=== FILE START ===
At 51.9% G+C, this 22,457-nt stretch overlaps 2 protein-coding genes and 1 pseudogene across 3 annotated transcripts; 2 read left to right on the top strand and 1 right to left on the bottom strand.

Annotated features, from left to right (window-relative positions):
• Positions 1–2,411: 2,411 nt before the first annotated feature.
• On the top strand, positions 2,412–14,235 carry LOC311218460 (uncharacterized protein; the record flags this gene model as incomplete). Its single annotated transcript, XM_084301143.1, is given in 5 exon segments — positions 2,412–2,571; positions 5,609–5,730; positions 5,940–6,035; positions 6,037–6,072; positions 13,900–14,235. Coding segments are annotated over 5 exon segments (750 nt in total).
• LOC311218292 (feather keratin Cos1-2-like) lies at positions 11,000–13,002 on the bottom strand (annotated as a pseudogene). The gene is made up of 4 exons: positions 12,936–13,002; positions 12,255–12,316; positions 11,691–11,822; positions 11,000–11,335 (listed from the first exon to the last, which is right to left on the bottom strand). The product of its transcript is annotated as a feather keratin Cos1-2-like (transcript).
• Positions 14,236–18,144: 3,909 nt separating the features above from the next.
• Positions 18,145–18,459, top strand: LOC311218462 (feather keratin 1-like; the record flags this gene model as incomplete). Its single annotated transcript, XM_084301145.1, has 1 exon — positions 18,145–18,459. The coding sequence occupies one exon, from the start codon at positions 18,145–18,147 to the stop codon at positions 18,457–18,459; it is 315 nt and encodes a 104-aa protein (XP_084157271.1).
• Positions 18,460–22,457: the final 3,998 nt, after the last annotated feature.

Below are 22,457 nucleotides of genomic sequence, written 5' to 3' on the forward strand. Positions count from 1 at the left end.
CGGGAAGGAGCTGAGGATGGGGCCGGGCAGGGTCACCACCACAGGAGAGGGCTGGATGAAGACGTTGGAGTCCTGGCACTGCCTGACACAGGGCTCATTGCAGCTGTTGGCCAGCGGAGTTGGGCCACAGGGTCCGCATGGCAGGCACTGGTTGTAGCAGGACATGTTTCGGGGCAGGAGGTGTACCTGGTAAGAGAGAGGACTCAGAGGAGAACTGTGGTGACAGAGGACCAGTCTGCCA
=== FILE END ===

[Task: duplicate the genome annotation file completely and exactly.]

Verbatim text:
At 51.9% G+C, this 22,457-nt stretch overlaps 2 protein-coding genes and 1 pseudogene across 3 annotated transcripts; 2 read left to right on the top strand and 1 right to left on the bottom strand.

Annotated features, from left to right (window-relative positions):
• Positions 1–2,411: 2,411 nt before the first annotated feature.
• On the top strand, positions 2,412–14,235 carry LOC311218460 (uncharacterized protein; the record flags this gene model as incomplete). Its single annotated transcript, XM_084301143.1, is given in 5 exon segments — positions 2,412–2,571; positions 5,609–5,730; positions 5,940–6,035; positions 6,037–6,072; positions 13,900–14,235. Coding segments are annotated over 5 exon segments (750 nt in total).
• LOC311218292 (feather keratin Cos1-2-like) lies at positions 11,000–13,002 on the bottom strand (annotated as a pseudogene). The gene is made up of 4 exons: positions 12,936–13,002; positions 12,255–12,316; positions 11,691–11,822; positions 11,000–11,335 (listed from the first exon to the last, which is right to left on the bottom strand). The product of its transcript is annotated as a feather keratin Cos1-2-like (transcript).
• Positions 14,236–18,144: 3,909 nt separating the features above from the next.
• Positions 18,145–18,459, top strand: LOC311218462 (feather keratin 1-like; the record flags this gene model as incomplete). Its single annotated transcript, XM_084301145.1, has 1 exon — positions 18,145–18,459. The coding sequence occupies one exon, from the start codon at positions 18,145–18,147 to the stop codon at positions 18,457–18,459; it is 315 nt and encodes a 104-aa protein (XP_084157271.1).
• Positions 18,460–22,457: the final 3,998 nt, after the last annotated feature.

Below are 22,457 nucleotides of genomic sequence, written 5' to 3' on the forward strand. Positions count from 1 at the left end.
CGGGAAGGAGCTGAGGATGGGGCCGGGCAGGGTCACCACCACAGGAGAGGGCTGGATGAAGACGTTGGAGTCCTGGCACTGCCTGACACAGGGCTCATTGCAGCTGTTGGCCAGCGGAGTTGGGCCACAGGGTCCGCATGGCAGGCACTGGTTGTAGCAGGACATGTTTCGGGGCAGGAGGTGTACCTGGTAAGAGAGAGGACTCAGAGGAGAACTGTGGTGACAGAGGACCAGTCTGCCA